Ryan Barrett has spent the majority of his career consulting with organizations where data is critical to their business. He’s seen technologies evolve into one of the most critical components to ensure a viable and scalable operation. With the current climate, and with so many businesses that have transitioned their employees to work from home and are transitioning them back, there’s a lot to think about when it comes to keeping your company data secure. Ryan is sharing what businesses need to know right now about cybersecurity.
What do business owners need to know about cybersecurity threats?
The biggest thing that businesses need to know is that your information that you think is private – it really isn’t.
There are many different instances out there – for example, with passwords for your everyday activities, your email, Facebook, LinkedIn, whatever – that have most likely have been compromised in the past.
You don’t realize that the nefarious actors out there already know that password, and so, multifactor authentication is the absolute way it has to be.
What does that mean? Here’s something that we’ve all done. You log into your bank account, and they send you a text message to make sure it’s really you signed into the bank account. What that allows for is that if your password does get compromised out there on the dark web, and nefarious actors then try to use that password, you’re always going to get that second-factor text message that asks you to please enter this code that we’ve sent you.
I would say that as a business owner, you have to realize that your passwords may have already been compromised from many different services, not because they’re trying to hack your computer. But LinkedIn has been compromised. Staples have been compromised. Facebook has been compromised. So, change your password often. Always use multi-factor authentication and keep your information as secure as possible.
LastPass is our favorite password reader/manager.
And what’s so great about LastPass? What’s so great is that I don’t know any of my passwords. Why is that? Why can someone say that they don’t know their passwords? With something like LastPass, I know one password to unlock my LastPass or to unlock my password generator. And that allows me to create a Facebook password that I don’t know – it creates a 16-digit password of all different characters and numbers, and it auto-fills it on my iPhone. It auto-fills in on my web browser, and I don’t need to know it. And therefore, even if it does get asked or guessed in some weird fashion, it doesn’t matter; I can change it in an instant.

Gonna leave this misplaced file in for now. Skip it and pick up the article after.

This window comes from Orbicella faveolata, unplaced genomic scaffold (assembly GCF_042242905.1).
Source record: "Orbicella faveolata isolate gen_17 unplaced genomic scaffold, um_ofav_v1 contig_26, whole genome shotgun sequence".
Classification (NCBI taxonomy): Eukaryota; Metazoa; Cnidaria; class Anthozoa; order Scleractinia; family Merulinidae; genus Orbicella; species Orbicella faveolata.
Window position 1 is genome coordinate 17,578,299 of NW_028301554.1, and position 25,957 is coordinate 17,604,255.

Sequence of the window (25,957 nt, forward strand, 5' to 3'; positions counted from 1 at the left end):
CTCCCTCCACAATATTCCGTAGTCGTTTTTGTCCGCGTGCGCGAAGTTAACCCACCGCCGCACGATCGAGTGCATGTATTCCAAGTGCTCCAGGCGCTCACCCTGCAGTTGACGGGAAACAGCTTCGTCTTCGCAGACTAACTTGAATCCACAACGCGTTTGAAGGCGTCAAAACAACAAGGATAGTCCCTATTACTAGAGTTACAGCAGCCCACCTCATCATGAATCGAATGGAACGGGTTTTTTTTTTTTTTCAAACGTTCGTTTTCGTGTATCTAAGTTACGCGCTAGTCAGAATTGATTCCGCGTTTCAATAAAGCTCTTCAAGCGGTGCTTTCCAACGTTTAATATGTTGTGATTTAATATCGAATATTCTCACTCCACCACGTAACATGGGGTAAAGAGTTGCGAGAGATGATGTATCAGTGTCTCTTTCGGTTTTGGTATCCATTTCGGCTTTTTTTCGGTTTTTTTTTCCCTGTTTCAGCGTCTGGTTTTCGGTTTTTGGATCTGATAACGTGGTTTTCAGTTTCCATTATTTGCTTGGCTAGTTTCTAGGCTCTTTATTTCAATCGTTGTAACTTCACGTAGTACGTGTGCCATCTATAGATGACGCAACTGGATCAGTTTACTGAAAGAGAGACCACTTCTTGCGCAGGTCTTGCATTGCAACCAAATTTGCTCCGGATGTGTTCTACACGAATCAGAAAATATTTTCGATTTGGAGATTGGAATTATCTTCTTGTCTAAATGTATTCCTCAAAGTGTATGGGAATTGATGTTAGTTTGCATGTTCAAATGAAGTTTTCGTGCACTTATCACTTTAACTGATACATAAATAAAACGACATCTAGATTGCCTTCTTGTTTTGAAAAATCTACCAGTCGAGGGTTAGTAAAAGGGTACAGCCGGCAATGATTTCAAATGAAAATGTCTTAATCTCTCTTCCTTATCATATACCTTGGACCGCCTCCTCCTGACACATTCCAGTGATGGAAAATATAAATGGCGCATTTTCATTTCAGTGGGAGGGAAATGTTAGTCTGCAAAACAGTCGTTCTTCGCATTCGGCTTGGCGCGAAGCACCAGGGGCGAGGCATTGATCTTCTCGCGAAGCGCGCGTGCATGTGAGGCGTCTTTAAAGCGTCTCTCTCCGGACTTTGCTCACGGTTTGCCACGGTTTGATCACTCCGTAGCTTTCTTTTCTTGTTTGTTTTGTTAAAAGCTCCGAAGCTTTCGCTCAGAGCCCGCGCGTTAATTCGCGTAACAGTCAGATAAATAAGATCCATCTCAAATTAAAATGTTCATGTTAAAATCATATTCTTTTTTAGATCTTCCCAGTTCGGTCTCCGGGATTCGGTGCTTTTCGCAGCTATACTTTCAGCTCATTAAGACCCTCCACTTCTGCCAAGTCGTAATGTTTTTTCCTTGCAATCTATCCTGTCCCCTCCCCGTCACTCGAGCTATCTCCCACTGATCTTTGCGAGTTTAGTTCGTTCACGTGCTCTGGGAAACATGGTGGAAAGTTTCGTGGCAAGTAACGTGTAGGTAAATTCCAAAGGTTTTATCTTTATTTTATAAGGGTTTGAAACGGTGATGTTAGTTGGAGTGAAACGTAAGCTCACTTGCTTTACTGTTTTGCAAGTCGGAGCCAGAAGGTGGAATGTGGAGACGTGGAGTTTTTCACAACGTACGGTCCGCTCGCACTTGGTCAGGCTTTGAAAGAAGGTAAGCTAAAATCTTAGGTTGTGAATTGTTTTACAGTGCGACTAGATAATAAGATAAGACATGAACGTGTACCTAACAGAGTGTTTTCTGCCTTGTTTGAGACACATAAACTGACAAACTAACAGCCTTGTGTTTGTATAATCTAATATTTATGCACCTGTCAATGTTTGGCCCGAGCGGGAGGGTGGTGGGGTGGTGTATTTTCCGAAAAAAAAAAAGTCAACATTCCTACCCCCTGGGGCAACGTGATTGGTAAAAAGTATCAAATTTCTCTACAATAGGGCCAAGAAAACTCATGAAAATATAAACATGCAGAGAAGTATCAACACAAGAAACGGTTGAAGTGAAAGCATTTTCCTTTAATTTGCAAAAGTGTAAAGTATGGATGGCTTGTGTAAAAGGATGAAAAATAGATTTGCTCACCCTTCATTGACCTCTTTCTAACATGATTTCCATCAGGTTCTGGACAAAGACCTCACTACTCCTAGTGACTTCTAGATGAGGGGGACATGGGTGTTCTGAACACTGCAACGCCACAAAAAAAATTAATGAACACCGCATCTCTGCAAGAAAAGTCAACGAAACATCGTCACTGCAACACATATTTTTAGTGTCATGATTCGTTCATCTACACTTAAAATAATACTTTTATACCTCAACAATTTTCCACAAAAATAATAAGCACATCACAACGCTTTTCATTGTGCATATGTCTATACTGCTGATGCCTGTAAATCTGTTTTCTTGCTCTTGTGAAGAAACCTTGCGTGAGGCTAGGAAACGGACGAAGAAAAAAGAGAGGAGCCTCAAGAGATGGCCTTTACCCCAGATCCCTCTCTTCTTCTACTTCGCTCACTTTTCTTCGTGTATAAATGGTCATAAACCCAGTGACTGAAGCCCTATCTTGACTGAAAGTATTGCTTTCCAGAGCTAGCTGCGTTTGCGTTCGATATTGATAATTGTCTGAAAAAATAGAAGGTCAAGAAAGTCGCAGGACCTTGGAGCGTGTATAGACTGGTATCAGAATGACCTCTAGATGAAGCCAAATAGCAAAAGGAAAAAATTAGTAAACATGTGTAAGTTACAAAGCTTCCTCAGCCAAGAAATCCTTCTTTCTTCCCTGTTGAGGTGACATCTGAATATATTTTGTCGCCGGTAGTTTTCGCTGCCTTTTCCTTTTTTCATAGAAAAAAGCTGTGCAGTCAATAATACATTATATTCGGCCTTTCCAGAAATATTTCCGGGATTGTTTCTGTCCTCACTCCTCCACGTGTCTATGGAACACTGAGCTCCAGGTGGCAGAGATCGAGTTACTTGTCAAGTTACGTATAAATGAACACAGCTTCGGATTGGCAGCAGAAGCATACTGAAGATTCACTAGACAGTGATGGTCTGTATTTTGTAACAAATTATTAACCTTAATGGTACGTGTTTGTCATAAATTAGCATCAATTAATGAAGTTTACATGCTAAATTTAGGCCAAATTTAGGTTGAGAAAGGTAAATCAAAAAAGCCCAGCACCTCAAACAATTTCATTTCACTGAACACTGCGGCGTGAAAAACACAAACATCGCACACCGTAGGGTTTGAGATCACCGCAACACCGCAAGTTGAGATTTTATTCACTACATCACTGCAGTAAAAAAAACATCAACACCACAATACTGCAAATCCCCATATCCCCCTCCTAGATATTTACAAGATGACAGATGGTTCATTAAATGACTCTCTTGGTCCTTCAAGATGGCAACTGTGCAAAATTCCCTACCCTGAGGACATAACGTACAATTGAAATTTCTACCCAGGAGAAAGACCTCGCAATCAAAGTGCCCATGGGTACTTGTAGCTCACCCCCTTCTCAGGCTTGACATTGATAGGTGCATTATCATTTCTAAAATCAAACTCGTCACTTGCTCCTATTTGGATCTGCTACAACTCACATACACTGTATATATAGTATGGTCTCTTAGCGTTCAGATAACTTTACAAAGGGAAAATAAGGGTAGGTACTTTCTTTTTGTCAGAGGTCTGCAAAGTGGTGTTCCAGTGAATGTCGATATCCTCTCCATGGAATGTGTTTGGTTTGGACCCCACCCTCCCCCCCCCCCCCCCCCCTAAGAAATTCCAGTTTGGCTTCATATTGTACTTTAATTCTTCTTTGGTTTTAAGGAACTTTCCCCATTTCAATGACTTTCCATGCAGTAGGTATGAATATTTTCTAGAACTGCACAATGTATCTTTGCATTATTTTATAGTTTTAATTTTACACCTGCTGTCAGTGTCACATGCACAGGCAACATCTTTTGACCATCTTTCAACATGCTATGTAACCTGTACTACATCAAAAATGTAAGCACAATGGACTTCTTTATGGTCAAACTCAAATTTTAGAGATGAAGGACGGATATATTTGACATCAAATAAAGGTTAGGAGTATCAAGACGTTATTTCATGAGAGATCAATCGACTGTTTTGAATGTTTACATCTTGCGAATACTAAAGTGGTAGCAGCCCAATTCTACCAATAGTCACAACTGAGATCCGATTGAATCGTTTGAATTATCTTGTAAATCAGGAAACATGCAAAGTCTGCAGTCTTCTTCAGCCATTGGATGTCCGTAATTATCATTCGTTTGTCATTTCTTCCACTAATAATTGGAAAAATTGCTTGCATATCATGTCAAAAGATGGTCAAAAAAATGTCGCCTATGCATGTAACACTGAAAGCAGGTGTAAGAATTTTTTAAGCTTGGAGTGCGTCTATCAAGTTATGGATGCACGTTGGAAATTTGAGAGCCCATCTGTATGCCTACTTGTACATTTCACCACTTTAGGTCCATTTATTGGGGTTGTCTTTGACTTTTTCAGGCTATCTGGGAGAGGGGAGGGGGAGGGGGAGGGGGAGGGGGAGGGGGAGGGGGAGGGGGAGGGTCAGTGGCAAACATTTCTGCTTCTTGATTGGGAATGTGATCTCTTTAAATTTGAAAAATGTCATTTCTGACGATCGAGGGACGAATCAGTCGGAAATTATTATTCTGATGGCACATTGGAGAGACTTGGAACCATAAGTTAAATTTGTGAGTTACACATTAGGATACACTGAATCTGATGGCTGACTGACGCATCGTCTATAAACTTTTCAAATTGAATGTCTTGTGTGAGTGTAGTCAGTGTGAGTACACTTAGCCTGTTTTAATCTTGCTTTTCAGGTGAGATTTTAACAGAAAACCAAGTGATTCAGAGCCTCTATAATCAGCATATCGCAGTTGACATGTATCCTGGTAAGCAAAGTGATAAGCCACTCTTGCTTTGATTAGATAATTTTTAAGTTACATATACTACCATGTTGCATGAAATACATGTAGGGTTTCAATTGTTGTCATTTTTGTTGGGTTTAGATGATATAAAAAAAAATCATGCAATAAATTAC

LastPass can auto-generate a password for you really quick.
“We can take simple steps to help protect our data. And the first step is really being mindful about our passwords. It’s about being mindful about changing them and using things like a password generator to make sure that we’re secure.”
What should we be looking at for ourselves or our employees beyond the first level of protection for data?
We’ve discussed a password manager and multifactor authentication. Next, I would say dark web monitoring.
My email address is one piece of this password. So, whatever your email may be, I would monitor the dark web to see what they know about me. So, if I use the password “yellow,” or “Google” or “green,” or whatever it may be, and I do some variations of that, I have to be mindful that if I use that password, people already know that – so that’s one key thing.
We always use our email addresses as the first token, and the second is the password, so anything that you can do to augment that would be ideal for a business owner today.
“Are you monitoring your information on the dark web? Do you know how to do this? It may be time to reach out to an expert who can assist you with these things in order to protect your data and your business.”
What should we be monitoring for? Is there something beyond our data that we should be looking at for security purposes?
It’s not about if you will get hacked; it’s when you will get hacked.
What we need to envision are layers of security. So, your network, your firewall, and your router should all be updated to the latest firmware or revisions. Your computer should have antivirus and antimalware software. You should be using multifactor authentication for all the apps that you use on the web.
All of these little layers allow for a penetration to happen to your network or computer, but what you hope will eventually happen is that one of these layers will catch it before it gets to you and your family and your business. And that’s what we always want to layer it up. It’s like a bulletproof vest. There are multiple layers of that vest that help prevent a bullet from hitting the target.
“What layers do you have in place to protect your data? And when was the last time you had them updated or reviewed to make sure you are doing all you can to keep your company safe from hackers?”
3 Action Steps
- Protect your passwords with a password manager, such as LastPass, and multifactor authentication.
- Monitor the dark web to see what is known about you and your business.
- Create multiple layers of security to protect your business and your data from an inevitable hack.
Be sure to connect with Ryan Barrett on LinkedIn.
Please comment below. I would love to hear from you.